SAN FRANCISCO — Mark Zuckerberg, Facebook’s chief, has managed to amass more information about more people than anyone else in history.
As Facebook turns to Wall Street in the biggest public offering ever by an Internet company, it faces a new, unenviable test: how to keep growing and enriching its hungry new shareholders.
The answer lies in what Facebook will be able to do — and how quickly — with its crown jewel: its status as an online directory for a good chunk of the human race, with the names, photos, tastes and desires of nearly one billion people.
Shares are expected to begin trading as early as this week. Already, lots of investors are scrambling to buy Facebook shares, with giddy hopes that it will become a big moneymaker like Google. In the eight years since it sprang out of a Harvard dorm room, Facebook has amassed users at breakneck speed, kept them glued to the site for longer stretches of time and turned a profit by using their personal information to customize the ads they see.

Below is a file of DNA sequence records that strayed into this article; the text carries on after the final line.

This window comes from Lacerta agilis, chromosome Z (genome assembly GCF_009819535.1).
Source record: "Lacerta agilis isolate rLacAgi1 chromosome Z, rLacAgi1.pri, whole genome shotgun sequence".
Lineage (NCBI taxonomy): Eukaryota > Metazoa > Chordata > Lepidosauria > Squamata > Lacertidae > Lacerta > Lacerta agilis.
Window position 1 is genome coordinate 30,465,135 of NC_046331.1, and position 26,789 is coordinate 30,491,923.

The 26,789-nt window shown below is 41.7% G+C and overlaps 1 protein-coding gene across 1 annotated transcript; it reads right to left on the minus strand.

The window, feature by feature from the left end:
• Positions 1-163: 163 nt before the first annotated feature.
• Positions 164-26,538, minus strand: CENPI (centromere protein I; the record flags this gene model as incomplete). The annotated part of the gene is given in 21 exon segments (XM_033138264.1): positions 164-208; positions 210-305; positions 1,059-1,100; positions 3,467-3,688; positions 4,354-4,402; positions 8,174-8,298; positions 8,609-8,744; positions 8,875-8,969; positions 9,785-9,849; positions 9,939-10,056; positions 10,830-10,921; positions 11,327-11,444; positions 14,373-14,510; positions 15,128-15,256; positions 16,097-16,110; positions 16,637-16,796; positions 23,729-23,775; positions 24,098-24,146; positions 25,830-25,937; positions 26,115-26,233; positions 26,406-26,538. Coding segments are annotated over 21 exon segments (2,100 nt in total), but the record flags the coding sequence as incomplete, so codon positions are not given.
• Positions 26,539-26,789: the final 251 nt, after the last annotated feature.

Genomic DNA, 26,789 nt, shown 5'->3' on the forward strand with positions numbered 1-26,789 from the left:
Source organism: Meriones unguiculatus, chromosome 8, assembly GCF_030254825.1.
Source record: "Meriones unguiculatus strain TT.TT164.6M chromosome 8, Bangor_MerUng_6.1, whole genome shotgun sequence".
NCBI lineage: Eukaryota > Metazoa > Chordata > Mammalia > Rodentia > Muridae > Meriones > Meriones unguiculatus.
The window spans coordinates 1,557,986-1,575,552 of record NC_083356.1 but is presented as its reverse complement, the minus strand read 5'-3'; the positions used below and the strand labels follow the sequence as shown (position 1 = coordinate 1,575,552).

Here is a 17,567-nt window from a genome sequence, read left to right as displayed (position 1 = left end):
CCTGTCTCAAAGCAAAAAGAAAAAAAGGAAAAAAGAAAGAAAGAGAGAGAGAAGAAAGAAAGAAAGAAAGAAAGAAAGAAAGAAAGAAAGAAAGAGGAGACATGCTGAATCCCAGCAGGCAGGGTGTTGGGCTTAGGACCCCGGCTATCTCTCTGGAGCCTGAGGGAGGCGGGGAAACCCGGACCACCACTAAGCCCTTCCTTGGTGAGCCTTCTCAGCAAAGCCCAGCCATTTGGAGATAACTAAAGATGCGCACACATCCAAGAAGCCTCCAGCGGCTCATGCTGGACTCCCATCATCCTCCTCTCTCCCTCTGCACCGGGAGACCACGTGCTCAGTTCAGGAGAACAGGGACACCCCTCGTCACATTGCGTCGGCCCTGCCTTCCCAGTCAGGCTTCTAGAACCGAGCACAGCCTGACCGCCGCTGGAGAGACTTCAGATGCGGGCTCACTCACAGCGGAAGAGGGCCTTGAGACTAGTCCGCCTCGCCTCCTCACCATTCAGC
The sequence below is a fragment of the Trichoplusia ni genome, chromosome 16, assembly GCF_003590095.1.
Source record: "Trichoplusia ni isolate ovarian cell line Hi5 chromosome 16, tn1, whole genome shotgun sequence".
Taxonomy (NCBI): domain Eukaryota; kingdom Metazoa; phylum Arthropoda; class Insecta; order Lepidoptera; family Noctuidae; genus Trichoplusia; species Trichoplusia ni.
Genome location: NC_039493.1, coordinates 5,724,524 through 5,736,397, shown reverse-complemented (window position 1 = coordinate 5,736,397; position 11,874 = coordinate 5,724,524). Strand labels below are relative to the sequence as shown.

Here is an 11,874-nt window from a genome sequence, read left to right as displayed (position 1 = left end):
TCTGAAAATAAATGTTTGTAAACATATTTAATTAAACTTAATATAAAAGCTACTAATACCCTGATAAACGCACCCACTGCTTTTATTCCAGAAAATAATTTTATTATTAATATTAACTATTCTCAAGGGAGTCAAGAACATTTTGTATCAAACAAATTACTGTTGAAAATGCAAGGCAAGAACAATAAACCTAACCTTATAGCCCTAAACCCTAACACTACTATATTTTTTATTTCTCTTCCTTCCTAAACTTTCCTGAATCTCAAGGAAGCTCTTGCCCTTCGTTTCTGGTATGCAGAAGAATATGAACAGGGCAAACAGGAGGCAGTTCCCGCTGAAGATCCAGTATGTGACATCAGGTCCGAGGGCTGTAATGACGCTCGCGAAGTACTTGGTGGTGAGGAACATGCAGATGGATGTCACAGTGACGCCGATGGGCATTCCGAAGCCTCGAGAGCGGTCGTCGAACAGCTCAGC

Whether it can spin that data into enough gold to justify a valuation that the company estimates could be as much as $86 billion remains unclear.
“We know Facebook has an awful lot of data, but what they have not worked out yet is the most effective means of using that data for advertising,” said Catherine Tucker, a professor of marketing at the Sloan School of Management at the Massachusetts Institute of Technology. “They are going to have to experiment a lot more.”
Analysts, investors and company executives can rattle off any number of challenges facing the company. As it works to better match ads to people, it has to avoid violating its users’ perceived sense of privacy or inviting regulatory scrutiny. It needs to find other ways to generate revenue, like allowing people to buy more goods and services with Facebook Credits, a kind of virtual currency. Most urgently it has to make money on mobile devices, the window to Facebook for more and more people.
All the while, its ability to innovate with new features and approaches — to “break things,” in the words of Zuckerberg — may be markedly constrained once it has investors to answer to.
“They are going to have to think about whether they can continue with the motto, ‘Done is better than perfect,’” said Susan Etlinger, an industry analyst at the Altimeter Group.